This past Saturday I went to a National Novel Writing Month (NaNoWriMo) write-in in Harrisonburg, VA. Seven of us made it and commandeered a corner of Panera to have some writing fun–word sprints, where you write as many words as possible in a set amount of time, and the “no backspace” game.
The “no-backspace” exercise really suppresses your inner editor, and the exercise consists of writing and not backspacing or deleting anything, not even a typo. The person who can go the longest without backspacing is the winner. In the first go-round, I lasted six words; I made it to about 200 words the second time around, but, oy, what a mess!
The concept of NaNoWriMo is to write without editing yourself in the moment. That comes later. By not editing as you write, NaNoWriMo-ers believe you tap into creativity that pausing to edit disrupts. Writing purists may cringe at such seat of the pants writing, which does sacrifice structure to a certain extent, but I find it particularly liberating.
A few weeks ago at the James River Writers Conference I heard Tim Robbins explain his writing process. The reason years pass between his works is because he literally perfects one sentence at a time and doesn’t go back to revise when the book is done. When he finishes a book, he considers it edited and revised because of this rigid method.
I’m not dissing that sort of structure; in fact, I admire it, and, obviously, it works for him. I’ve always been the type of writer to get what’s in my head down on the page, then I go back and “fix” it–rather a middle ground between a seat-of-the-pantser and the dedicated structuralist.
When I’m not doing NaNoWriMo writing, which, by the way, is eleven months out of twelve, I typically start the next day’s writing with a review and rework of what I wrote the day before. That refines it for me and gives me a basis to begin the next part. It’s true I rarely work from a written outline, but I usually have the structure in my head. I’ve always jotted down notes and ideas for anything I’ve written, but I, personally, find a detailed outline confining. I haven’t adhered to one yet.
The free-wheeling aspect of NaNoWriMo is what appeals to me, to just sit down and write without second guessing a sentence or what a character says or whether this is the direction the story should go. I know I’ll go back and fix that later, and the very act of putting the editing and revising off for a period of time, unleashes my brain.
For example, I had a fairly detailed list of scenes I’d foreseen for this year’s project, but somewhere about a third of the way through getting those scenes fleshed out, a new direction emerged. Frankly, you can’t ignore that. You can’t limit yourself to an outline or a list of scenes and not be flexible. At least I can’t. If the idea pops up that I need to go over here and explore something, I have to go do it. I may end up tossing it out in editing and revising, but I have to write it when it manifests itself.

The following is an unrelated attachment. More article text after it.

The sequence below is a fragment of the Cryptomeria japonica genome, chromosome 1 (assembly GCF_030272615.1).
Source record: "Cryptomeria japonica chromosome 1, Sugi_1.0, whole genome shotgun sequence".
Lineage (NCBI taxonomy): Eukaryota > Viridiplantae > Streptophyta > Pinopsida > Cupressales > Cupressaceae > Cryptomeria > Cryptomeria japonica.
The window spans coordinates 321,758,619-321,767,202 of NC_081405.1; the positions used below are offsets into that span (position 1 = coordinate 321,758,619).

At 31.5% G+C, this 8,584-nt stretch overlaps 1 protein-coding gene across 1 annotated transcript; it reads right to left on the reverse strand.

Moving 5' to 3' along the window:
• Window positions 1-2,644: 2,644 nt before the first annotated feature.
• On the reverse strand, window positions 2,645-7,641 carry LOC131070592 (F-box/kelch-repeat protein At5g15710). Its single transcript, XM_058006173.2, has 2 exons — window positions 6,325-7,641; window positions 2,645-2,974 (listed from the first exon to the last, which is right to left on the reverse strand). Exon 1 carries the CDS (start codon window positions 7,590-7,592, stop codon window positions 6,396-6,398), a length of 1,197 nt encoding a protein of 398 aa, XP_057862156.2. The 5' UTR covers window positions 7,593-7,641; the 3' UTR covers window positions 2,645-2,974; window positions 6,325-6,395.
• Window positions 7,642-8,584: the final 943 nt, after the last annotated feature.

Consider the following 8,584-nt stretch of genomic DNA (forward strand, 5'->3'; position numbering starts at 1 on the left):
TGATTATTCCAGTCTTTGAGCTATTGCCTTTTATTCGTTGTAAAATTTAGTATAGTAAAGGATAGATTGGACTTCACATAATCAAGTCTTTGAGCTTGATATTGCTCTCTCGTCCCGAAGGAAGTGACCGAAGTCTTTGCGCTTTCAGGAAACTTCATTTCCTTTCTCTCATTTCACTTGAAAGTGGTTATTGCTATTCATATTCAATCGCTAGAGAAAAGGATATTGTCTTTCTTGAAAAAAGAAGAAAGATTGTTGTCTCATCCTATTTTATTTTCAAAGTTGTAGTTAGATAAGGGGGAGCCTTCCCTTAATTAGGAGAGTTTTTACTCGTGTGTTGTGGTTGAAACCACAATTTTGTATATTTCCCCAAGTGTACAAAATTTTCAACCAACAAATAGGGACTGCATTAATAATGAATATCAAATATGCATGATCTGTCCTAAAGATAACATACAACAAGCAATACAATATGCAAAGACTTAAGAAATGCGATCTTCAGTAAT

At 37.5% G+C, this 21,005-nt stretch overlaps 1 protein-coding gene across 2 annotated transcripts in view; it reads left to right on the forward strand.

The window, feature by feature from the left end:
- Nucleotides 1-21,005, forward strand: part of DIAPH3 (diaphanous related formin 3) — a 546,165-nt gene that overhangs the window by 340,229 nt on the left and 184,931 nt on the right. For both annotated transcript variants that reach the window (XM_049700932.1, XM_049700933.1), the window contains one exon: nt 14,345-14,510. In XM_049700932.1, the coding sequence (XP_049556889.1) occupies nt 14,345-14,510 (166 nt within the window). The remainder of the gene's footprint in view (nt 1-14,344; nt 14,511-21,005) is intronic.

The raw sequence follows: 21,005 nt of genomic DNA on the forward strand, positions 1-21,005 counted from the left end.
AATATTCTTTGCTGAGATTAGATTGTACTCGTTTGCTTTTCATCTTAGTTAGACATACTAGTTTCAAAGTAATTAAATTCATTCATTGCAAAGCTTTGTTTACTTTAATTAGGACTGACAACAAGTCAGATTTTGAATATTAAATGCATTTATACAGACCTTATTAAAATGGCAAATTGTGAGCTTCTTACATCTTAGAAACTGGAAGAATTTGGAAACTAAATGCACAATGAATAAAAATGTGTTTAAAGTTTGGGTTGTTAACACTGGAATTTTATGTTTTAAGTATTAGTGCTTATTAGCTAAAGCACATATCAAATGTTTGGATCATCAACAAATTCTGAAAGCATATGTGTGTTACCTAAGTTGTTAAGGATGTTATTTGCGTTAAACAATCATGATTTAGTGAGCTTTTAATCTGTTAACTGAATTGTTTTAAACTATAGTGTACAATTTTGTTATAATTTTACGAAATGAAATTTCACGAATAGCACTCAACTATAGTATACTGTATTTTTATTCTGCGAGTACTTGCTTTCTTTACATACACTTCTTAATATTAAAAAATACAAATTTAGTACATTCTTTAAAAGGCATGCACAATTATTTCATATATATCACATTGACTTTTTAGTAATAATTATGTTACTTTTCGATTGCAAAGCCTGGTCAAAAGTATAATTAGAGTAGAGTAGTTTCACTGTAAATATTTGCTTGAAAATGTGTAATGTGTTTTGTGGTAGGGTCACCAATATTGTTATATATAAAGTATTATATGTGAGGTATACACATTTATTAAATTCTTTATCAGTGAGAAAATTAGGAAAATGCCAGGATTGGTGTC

The NaNoWriMo project from 2009 wound up in an entirely different way than I ever intended. The idea came to me that I should kill off one of the two main characters I’ve written hundreds of thousands of words about, so I did. It was an amazing writing experience to explore the thoughts and feelings of the person left behind (and a great outlet for those same feelings after the break-up of my long-term relationship).
When I got to the revision stage, though, I knew it was wrong. I’ve joked the character tapped me on the shoulder and said, “It’s not my time, yet.” Purists scoff at the idea that characters speak to you or direct a story, but I know what I know. The character was right; I knew I wouldn’t be able to write more stories in the genre I’d chosen if he weren’t around.
That’s not a wasted manuscript though; I’m incorporating large portions of it into another plot. Another NaNoWriMo MS I’ve mined for short stories. Yet another, after editing and revising, just completed a trip through my critique group, and after another set of revisions, will be ready to see if someone is interested in publishing it. I haven’t touched the MS from last year (2011), but that’s on my list for projects in 2013.
This year’s? I’m so pleased about the direction it’s headed and the fact I decided to strengthen my literary fiction skill set, that it will be a 2013 revision project as well, probably toward the end of the year to get time and space between the writing and the revising.
NaNoWriMo is neither futile nor frivolous. It is, however, what you make of it. If you treat it as a creative way to develop a first draft, it can be very fulfilling. And great fun.
This weekend, eleven days into the adventure, I hit the 30,000-word threshold. At the NaNoWriMo average of 1,667 words per day, by day eleven 18,337 words would have put me on track to finish with 50,000 on day thirty. Well, I’ve always been an overachiever.
The point is, without that artificial stimulus, that “imposed” deadline, I would never have written an average of 2,700 words a day. That’s worth it to me.